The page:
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B2
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I cant decide. I have a 26 spot brand single speed and love the ride, but have decided to buy a 29er.I'm looking at another Co. made Spot frame or a Lynskey pro 29. Spot rides nice, can have belt drive,is colorado made, and is a little cheaper. Lynskey is ti, can be used as a SS or a geared bike and looks cool. I have not ridden the lynskey but my last two ti bikes where way flexy( moots ybb sl, dean sl. sl being the reason for the flex I'm sure.)
Any thoughts or rants about these two frames?
 

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I'm just messing with you
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If you can pop for the extra $$, go Ti. It won't rust so you can ride in rain and snow without worries.
 

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some people (myself included) ride steel bikes in the rain & snow and don't worry about it :eekster:
 

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I've owned a steel 29er, not ti

After reading shudderingly too many e-reports on both, on all there is to know about them, all I can say is, you need to do some of the same and then decide for yourself

Sorry, there is no definitive answer in the swathe of opinions
 

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Single Speed Junkie
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FoShizzle said:
a good steel frame is good and a good Ti frame is good. go with your gut feel
That is the question, how does one know if they found a "Good" frame? If your going custom then there are any number of pretty shots of frames Ti, Steel, Bamboo... I would ask around and see what people think of their rides and if possible ride a few bikes. Ti has a different feel that Steel just by the nature of the material, but a good builder can make either material stiffer or more flexy than the other in the way the tubes are manipulated.

If your having a frame built call the builder and see what their take on riding is, or if it is a production job call and speak with the owners. If your seeing eye to eye with which ever frame you decide then check your gut it is most likely right.
 

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I have both a steel and titanium frame from the same brand (On One Inbred 29er Slot Dropout) with almost identical geometry. The titanium frame is Lynskey-made for On One. The tube diameters are different, of course, to compensate for different characteristics of the metals. Both are 29ers and tried them both SS Rigid.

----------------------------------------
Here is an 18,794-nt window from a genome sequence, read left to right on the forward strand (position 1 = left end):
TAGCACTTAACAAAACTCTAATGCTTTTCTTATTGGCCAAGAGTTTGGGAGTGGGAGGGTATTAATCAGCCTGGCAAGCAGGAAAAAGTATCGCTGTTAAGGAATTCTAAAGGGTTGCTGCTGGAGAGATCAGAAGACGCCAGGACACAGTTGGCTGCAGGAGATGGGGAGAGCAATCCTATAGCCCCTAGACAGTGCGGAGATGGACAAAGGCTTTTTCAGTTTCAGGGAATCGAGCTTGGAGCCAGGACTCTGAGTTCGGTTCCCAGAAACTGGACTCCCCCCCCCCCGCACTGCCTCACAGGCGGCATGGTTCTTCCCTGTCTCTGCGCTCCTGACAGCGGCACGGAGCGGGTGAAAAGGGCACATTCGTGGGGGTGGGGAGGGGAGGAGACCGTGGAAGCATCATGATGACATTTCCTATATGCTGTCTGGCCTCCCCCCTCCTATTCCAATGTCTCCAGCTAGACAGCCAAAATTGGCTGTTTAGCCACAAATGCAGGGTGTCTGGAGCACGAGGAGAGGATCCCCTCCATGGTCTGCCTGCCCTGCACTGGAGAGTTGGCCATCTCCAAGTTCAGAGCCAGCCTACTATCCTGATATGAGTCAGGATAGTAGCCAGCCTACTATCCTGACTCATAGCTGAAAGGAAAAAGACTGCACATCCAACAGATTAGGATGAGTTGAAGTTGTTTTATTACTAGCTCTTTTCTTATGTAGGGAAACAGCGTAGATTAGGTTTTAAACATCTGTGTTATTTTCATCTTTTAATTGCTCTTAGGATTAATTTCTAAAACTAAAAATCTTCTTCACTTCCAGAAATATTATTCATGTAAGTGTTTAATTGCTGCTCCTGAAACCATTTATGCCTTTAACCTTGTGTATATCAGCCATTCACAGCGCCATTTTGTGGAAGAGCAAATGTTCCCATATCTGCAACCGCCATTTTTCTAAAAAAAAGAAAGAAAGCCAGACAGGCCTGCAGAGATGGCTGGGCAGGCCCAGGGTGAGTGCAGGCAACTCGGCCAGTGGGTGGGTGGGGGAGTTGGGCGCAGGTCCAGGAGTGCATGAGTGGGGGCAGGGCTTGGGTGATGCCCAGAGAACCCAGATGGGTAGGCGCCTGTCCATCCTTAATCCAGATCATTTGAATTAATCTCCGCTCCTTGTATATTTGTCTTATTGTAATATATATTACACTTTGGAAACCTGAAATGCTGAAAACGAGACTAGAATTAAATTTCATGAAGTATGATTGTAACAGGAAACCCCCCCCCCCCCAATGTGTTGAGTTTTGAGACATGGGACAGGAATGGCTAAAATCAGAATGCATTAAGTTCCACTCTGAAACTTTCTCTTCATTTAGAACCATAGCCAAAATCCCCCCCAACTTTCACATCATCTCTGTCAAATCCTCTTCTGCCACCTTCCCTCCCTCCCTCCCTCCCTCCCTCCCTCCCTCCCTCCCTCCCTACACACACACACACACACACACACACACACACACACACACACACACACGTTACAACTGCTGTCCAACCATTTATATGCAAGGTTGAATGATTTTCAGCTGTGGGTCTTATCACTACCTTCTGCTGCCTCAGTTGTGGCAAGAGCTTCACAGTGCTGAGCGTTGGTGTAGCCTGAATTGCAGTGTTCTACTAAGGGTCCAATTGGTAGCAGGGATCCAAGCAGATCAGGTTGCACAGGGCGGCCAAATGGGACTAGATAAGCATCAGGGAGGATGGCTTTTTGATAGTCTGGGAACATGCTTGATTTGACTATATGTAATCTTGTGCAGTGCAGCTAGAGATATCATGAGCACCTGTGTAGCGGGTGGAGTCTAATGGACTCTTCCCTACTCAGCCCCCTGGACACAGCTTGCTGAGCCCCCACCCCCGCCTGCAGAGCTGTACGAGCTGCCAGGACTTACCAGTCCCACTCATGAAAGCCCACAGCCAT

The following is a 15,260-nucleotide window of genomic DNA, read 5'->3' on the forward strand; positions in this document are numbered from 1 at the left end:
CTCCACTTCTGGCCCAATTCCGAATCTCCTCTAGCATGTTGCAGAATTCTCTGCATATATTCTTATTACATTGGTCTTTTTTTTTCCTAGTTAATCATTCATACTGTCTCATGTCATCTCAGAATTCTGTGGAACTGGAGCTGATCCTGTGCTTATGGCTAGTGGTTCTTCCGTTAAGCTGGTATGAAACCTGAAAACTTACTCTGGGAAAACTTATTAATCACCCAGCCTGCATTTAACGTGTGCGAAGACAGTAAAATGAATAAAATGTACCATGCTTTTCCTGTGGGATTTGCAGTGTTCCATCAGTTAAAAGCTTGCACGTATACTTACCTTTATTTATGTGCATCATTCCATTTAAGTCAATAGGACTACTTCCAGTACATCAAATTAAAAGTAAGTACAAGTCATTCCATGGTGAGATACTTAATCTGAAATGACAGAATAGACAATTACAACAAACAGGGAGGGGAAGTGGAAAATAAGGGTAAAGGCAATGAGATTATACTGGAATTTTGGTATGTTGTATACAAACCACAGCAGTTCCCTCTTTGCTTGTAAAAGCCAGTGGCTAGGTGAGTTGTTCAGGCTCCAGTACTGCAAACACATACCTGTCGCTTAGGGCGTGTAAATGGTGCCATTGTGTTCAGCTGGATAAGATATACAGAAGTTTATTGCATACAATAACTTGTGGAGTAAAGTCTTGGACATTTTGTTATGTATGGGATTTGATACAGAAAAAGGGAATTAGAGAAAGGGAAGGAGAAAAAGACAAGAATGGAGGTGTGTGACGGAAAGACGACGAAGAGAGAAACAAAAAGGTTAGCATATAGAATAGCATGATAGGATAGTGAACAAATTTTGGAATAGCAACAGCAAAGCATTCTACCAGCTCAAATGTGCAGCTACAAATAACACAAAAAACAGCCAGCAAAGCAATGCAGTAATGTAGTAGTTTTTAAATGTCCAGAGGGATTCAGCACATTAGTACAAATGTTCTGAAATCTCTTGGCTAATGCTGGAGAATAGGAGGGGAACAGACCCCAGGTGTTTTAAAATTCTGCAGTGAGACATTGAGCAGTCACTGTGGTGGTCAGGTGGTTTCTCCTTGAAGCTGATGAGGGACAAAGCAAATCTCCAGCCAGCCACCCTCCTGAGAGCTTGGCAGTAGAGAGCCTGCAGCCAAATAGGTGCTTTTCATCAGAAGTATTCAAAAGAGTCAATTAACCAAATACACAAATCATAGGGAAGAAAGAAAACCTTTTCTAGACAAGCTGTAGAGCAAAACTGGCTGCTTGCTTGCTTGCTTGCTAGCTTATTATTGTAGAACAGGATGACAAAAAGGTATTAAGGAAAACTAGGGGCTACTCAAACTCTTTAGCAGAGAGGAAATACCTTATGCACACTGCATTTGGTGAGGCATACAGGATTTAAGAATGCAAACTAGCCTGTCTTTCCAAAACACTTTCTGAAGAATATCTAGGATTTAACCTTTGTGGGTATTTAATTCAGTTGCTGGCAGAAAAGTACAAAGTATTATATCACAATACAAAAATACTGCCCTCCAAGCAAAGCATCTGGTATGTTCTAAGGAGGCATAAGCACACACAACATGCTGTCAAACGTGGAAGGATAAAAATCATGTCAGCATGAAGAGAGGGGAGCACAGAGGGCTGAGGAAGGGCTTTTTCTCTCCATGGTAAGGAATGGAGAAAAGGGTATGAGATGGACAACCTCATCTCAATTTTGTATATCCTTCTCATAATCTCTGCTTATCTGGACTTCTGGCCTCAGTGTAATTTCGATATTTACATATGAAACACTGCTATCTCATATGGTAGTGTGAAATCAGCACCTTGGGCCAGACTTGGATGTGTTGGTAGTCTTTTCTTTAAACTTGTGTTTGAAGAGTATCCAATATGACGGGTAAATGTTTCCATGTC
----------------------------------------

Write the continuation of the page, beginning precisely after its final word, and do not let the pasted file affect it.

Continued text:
The steel rides beautifully. It is solid, very stiff, and rides very smooth. After riding the steel, I switched out all components, fork, and wheels and put them on the titanium frame and rode the same trail to feel the difference.

The titanium felt very stiff as well, especially during standing mashes, but much more compliant than the steel. The titanium is much more agile than the heavier steel frame, so handling on singletrack is great to ride with the titanium. Climbing on both frames were equally stiff and felt the same — weight in the factor is negligible.

The steel is very comfortable and rides like a tank. Titanium doesn't feel as solid and probably more flexy than the steel, but it is still very solid and stiff at the BB. The flex in titanium probably made it more compliant and comfortable and felt more "alive" on the trail than the steel. And because of the 2 lbs weight savings, the bike is more maneuverable than the steel.

The added bonus for titanium is that it is very low maintenance. I would worry about rust forming in scratches in the paint of the steel — even if it doesn't affect the integrity of the frame — but with titanium I give it no thought at all about scratches and dings. Wonderful for a true low maintenance SS bike.

The steel frame now hangs in my LBS, but if I did not have the titanium frame, I would be just as happy to ride with steel.
 

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local trails rider
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I would not be surprised if there's a 2lbs difference between steel and ti Inbred frame weights
 

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perttime said:
I would not be surprised if there's a 2lbs difference between steel and ti Inbred frame weights
Me neither. As much as I love my steel Inbred, it is a tank. I have never been able to weigh mine bare but I would not be surprised if the 19.5in frame was closing in on 6lbs although it is probably closest to 5.5lbs (just guessing still)
 

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boomn said:
Me neither. As much as I love my steel Inbred, it is a tank. I have never been able to weigh mine bare but I would not be surprised if the 19.5in frame was closing in on 6lbs although it is probably closest to 5.5lbs (just guessing still)
What do you ride a 23" frame?
 

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thaphillips said:
What do you ride a 23" frame?
19.5" as I said. They are just overbuilt frames. I had to do some quick searches to figure out where I was remembering some of the info from and I found a poster here who weighed his Inbred at 2700g or 5.95 lbs! I don't know what size that was, but 21" is the largest they make. Like I said, I would not be surprised at all if my 19.5" was somewhere between 5.5 and 6 lbs

In comparison I found a poster on this forum with a 3.67 lb Lynskey Ridgeline (closest standard frame they make) in size Large. That is over a 2+1/4 pound difference between those two examples!